Print this out and take it to the beach this sunny day,

it mentions, amongst other things, the invention of the g-string;

"Thus the women of the Karaib, Aruak, and Tupi tribes in the Xingui region all wear a triangular piece of bark bast not more than 7 centimetres wide and 3 centimetres high. The lower end of the triangle runs" into a perineal strip of hard bark about 4 milli- metres wide. Two narrow cords coming from the two upper ends pass along the groins, and meet the narrow perineal strip coming from the lower end of the triangle. These uluri only just cover the beginning of the pubic cleft, pressing tightly on it. The triangle does not reach the introitus vaginae, which is, however, closed, or at least kept inwards, by the pressure exerted by the tightened strip of bast running from front to back. Similar binders are used by the Indian women of
Central Brazil. The binder used by the Trumai women is twisted into a cord, serving still less as a cover. In fact, none of these binders serve as covers, but they are intended to close up and to protect the mucous membrane."

and even plastic surgery;

"Among some tribes of Indonesia a mutilation is customary, which is most likely intended to intensify the lust of the women. It consists in a perforation of the glans or the body of the male organ, into which a little stick is inserted. These little sticks are called palang, ampallang, utang or kampion, and are replaced on journeys or at work by feather quills. Among some
tribes several little sticks are stuck through the penis. Nieuwenhuis describes this operation as follows : "At first the glans is made bloodless by pressing it between the two arms of a bent strip of bamboo. At each of these arms there are openings at the required position opposite each other, through which a sharp pointed copper pin is pressed after the glans has become less sensitive. Formerly a pointed bamboo chip was used for this purpose. The bamboo clamp is removed, and the pin, fastened by a cord, is kept in the opening until the canal has healed up. Later on the copper pin (utang) is replaced by another one, generally of tin, which is worn constantly. Only during hard work or at exhausting enterprises is the metal pin replaced by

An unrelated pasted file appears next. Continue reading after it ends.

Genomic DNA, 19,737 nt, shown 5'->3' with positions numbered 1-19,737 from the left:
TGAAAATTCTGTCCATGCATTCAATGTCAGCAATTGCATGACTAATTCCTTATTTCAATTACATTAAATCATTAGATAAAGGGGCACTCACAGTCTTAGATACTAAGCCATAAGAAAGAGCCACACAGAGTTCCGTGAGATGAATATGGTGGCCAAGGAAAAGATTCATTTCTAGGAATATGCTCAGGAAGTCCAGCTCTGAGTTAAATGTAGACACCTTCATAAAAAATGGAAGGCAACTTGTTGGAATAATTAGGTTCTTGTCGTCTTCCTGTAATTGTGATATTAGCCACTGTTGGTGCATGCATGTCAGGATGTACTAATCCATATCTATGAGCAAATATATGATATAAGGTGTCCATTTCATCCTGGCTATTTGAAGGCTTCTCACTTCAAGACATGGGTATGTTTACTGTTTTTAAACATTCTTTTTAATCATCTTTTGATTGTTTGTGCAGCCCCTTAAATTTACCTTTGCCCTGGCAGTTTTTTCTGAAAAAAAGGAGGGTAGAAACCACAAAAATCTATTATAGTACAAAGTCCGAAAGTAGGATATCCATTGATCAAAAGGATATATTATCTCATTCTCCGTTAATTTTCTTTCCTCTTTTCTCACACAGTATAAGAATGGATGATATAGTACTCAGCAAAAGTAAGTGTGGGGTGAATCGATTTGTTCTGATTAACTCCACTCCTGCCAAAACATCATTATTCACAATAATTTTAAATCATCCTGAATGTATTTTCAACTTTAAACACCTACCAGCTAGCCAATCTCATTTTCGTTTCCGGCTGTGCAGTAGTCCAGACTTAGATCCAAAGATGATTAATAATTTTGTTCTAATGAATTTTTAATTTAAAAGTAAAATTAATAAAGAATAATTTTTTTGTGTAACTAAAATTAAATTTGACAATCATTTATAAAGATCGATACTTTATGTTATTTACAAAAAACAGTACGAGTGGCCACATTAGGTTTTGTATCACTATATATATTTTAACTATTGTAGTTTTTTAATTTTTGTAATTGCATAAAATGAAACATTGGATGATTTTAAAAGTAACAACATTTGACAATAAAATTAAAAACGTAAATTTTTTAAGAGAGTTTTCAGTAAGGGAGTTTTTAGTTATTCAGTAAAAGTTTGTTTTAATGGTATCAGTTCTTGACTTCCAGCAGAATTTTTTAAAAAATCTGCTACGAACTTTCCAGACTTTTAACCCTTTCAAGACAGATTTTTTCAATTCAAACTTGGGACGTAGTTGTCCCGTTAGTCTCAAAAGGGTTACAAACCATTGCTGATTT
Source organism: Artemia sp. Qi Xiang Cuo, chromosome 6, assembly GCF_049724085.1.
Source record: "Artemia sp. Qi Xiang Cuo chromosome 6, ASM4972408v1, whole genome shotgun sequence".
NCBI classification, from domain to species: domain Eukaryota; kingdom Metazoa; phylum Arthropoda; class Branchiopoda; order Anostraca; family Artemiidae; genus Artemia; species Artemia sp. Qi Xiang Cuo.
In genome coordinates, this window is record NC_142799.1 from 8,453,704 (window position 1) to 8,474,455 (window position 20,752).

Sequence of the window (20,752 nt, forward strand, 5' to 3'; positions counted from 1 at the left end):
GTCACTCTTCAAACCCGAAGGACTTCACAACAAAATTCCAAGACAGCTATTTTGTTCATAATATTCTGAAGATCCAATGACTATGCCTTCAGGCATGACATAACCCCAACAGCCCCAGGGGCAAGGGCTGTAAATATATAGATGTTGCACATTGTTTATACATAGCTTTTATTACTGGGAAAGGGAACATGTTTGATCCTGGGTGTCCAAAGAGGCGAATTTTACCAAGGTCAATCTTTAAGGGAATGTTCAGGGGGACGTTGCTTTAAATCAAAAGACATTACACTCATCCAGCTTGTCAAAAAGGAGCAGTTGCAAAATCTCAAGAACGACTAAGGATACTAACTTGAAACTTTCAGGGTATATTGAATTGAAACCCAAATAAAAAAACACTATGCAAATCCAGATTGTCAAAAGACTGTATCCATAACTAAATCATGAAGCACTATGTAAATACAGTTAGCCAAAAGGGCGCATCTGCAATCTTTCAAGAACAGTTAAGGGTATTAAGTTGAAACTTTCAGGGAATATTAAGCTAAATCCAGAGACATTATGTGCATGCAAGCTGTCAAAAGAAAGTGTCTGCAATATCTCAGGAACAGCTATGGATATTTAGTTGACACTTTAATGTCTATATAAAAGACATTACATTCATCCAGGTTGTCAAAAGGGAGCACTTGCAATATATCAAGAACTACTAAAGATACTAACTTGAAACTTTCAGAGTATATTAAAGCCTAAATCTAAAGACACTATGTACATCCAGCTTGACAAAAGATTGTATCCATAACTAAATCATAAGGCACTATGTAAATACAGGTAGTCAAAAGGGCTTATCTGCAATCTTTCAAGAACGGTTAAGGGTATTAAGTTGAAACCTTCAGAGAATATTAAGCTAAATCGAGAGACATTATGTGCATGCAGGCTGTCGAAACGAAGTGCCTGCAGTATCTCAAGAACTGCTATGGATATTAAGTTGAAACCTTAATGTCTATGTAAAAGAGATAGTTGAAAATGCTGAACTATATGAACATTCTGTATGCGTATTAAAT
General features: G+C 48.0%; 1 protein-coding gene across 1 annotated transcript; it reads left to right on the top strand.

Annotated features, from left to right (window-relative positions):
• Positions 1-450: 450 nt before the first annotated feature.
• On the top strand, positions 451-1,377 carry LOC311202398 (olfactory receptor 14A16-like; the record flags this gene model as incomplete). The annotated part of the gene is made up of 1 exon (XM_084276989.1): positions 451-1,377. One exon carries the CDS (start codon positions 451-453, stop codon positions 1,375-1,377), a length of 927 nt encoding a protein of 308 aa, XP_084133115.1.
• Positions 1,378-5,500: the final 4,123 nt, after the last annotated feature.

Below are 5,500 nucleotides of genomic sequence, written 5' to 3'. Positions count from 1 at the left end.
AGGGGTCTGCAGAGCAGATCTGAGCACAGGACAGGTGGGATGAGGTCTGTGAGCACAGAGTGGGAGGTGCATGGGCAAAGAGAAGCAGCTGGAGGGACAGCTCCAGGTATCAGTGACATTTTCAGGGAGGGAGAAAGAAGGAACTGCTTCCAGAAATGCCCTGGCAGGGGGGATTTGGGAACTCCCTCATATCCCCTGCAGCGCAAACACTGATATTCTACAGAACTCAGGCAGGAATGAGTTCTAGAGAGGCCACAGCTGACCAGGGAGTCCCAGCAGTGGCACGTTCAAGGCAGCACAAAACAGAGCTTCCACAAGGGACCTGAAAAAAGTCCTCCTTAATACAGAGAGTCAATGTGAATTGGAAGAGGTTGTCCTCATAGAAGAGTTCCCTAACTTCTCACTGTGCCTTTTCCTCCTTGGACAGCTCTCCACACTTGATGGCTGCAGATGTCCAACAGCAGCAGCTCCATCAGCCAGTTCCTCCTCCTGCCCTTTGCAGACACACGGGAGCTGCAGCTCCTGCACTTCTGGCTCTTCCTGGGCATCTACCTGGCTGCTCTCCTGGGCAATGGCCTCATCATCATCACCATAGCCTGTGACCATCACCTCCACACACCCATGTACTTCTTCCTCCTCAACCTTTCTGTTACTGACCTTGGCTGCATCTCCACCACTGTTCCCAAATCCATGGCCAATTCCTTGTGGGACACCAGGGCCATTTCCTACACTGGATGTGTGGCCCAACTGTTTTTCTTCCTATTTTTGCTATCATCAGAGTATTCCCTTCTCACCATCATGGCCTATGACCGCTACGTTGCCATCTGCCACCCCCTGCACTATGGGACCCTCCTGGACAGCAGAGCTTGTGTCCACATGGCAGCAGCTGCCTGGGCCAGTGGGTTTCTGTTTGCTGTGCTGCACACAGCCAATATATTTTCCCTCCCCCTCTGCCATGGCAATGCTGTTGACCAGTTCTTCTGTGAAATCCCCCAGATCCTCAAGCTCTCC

a wooden one." Exceptionally brave men have the privilege, together with the chief, of boring a second canal, crossing the first, into the glans. Distinguished men may, in addition, wear a ring round the penis, which is cut from the scales of the pangolin, and studded
with blunt points. It may hence be concluded that the perforation of the penis is not intended as an endurance test for the young men, but that the pin is introduced for the heightening of sexual excitement."

and the candiru fish gets a mention;

"There are still greater dangers in the wilderness. In Brazil there exists a small fish (Cetopsis candiru) which has a tendency towards boring itself into any of the exposed orifices of the body. It slips into the urethra, and is prevented by its fins from getting out again, and thus
may easily bring about the death of the victim, to whom nothing remains but to attempt an impromptu operation by slitting open the urethra with his knife."

(Hint: Always wear a condom when swimming in the Amazon)

Happy beaching!!!